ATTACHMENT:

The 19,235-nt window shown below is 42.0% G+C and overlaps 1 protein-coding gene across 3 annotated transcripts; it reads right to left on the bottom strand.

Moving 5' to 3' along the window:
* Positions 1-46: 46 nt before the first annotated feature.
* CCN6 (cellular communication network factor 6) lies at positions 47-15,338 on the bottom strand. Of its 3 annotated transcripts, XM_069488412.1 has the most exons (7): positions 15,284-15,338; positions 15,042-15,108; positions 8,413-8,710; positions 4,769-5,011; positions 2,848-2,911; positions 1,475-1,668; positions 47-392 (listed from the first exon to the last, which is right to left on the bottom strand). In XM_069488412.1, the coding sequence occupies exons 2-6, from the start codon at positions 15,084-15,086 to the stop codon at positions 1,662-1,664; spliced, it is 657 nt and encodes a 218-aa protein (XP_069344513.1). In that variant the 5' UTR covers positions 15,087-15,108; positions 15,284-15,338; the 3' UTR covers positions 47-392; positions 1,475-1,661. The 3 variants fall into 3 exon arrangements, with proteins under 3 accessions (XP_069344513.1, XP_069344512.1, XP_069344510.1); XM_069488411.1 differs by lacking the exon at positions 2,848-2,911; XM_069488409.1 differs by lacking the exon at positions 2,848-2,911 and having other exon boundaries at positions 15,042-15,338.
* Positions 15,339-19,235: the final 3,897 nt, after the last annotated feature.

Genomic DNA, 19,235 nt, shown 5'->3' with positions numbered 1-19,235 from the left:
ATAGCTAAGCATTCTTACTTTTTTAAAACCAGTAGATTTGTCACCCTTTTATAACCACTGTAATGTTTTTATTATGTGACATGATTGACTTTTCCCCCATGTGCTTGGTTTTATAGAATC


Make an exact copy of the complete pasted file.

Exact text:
The 19,235-nt window shown below is 42.0% G+C and overlaps 1 protein-coding gene across 3 annotated transcripts; it reads right to left on the bottom strand.

Moving 5' to 3' along the window:
* Positions 1-46: 46 nt before the first annotated feature.
* CCN6 (cellular communication network factor 6) lies at positions 47-15,338 on the bottom strand. Of its 3 annotated transcripts, XM_069488412.1 has the most exons (7): positions 15,284-15,338; positions 15,042-15,108; positions 8,413-8,710; positions 4,769-5,011; positions 2,848-2,911; positions 1,475-1,668; positions 47-392 (listed from the first exon to the last, which is right to left on the bottom strand). In XM_069488412.1, the coding sequence occupies exons 2-6, from the start codon at positions 15,084-15,086 to the stop codon at positions 1,662-1,664; spliced, it is 657 nt and encodes a 218-aa protein (XP_069344513.1). In that variant the 5' UTR covers positions 15,087-15,108; positions 15,284-15,338; the 3' UTR covers positions 47-392; positions 1,475-1,661. The 3 variants fall into 3 exon arrangements, with proteins under 3 accessions (XP_069344513.1, XP_069344512.1, XP_069344510.1); XM_069488411.1 differs by lacking the exon at positions 2,848-2,911; XM_069488409.1 differs by lacking the exon at positions 2,848-2,911 and having other exon boundaries at positions 15,042-15,338.
* Positions 15,339-19,235: the final 3,897 nt, after the last annotated feature.

Genomic DNA, 19,235 nt, shown 5'->3' with positions numbered 1-19,235 from the left:
ATAGCTAAGCATTCTTACTTTTTTAAAACCAGTAGATTTGTCACCCTTTTATAACCACTGTAATGTTTTTATTATGTGACATGATTGACTTTTCCCCCATGTGCTTGGTTTTATAGAATC